White oak bark refers to the bark used from the Quercus alba tree, which is a long-living tree that grows primarily in the Eastern portion of the United States. Some samples have been transplanted and grow well in other countries or in other parts of the US. One of the principal uses of this tree is for wood for varying building projects and crafts, but in some cases the bark of the tree may be valued too.
There are many other proposed uses for white oak bark, especially in a medicinal context. If the bark is powdered and added to water, some claim its properties work very well as an astringent. It could be used to remove oil on the face or to treat itchy conditions that result from herpes infections or poison oak/poison ivy rash. Some also recommend it be used in water to create a skin bath for people who have been exposed to small pox. It’s also gaining popularity as an additive in a variety of skin creams, lotions and ointments, especially as made by companies that produce natural or organic products.
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Taken internally, which is not always recommended, it is said to be useful in curing colds, ending menstrual cramps, and treating sore throats. It’s also been suggested as a treatment for continued diarrhea and to reduce the look of varicose veins. It should certainly be noted that not a single suggestion above on its potential use in health has been scientifically verified or proven, and some herbalists specifically suggest that pregnant women not use any form of white oak bark.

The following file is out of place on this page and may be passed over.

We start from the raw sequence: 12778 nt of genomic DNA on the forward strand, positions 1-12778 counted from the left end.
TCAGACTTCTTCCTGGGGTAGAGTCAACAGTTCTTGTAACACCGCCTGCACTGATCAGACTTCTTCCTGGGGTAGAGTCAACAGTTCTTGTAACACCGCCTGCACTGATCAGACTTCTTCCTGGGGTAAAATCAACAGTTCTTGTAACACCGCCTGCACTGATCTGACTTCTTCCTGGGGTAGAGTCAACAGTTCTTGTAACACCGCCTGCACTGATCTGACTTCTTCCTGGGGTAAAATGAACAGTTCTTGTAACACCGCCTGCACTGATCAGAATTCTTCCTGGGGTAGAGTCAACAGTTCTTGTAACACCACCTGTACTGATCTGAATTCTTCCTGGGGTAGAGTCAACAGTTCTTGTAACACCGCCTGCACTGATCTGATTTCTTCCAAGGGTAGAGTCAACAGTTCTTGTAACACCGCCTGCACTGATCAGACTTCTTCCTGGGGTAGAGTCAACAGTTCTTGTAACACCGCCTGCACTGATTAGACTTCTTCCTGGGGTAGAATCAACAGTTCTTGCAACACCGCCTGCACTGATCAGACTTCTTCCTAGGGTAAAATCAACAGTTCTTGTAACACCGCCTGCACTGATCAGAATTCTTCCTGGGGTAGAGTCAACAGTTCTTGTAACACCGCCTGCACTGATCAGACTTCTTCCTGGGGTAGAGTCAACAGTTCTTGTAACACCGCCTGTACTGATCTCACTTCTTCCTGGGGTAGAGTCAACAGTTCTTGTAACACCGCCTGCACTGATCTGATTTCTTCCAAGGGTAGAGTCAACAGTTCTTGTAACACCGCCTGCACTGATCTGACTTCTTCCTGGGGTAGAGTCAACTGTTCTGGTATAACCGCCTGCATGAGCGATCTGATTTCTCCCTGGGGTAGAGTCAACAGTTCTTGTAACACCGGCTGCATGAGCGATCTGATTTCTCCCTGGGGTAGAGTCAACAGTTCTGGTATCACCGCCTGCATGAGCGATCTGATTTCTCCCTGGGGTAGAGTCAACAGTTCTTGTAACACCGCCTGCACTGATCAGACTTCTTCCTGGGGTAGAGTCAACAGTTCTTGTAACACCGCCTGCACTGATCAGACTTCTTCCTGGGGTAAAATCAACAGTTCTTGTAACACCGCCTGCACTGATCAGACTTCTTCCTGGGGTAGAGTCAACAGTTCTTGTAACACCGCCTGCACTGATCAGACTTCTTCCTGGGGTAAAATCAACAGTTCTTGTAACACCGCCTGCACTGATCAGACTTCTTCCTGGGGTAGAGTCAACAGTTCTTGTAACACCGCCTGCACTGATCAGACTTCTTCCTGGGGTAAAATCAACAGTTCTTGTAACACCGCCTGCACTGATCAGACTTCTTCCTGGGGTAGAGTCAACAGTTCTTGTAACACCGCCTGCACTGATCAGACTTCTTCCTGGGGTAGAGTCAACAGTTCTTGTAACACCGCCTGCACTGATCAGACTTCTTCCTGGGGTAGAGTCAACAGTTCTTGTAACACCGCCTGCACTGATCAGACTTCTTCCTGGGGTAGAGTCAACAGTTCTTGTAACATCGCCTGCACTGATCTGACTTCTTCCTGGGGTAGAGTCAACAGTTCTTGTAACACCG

What is known about white oak bark is that many Native American people have used it as a medicine. Its greatest uses by tribes that selected it were to clean or disinfect the skin or to reduce inflammation. Recommendations that white oak bark be employed in other ways aren’t very well documented; and suggestions that its use will cure certain diseases that need antibiotics for treatment, or prevent certain illnesses that might require immunizations should really not be trusted unless they are scientifically verified.
Other uses of white oak bark moves from the medicinal to the spiritual. In certain pagan rituals, it may be burned to eliminate evil. Alternately, in Hoodoo, sometimes a tea is recommended as a means of getting rid of jinxes. It’s interesting that in both medicinal and spiritual applications, the bark is thought of as possessing cleansing properties.
While no recommendations can be made about religious efficacy of white oak bark, it is strongly suggested that people who plan to use the bark internally make certain to clear this with doctors. It is quite easy for herbal treatments to interact with diseases or with prescribed or over the counter medications and it is thought this particular ingredient may cause diarrhea when ingested. Though claimed otherwise, this would not be a good treatment for stomach upset.
Getting advice on safety and efficacy is always wise. Once such advice is obtained, people might find the bark in powdered or other forms in a variety of stores with herbal departments. Shopping online is another option.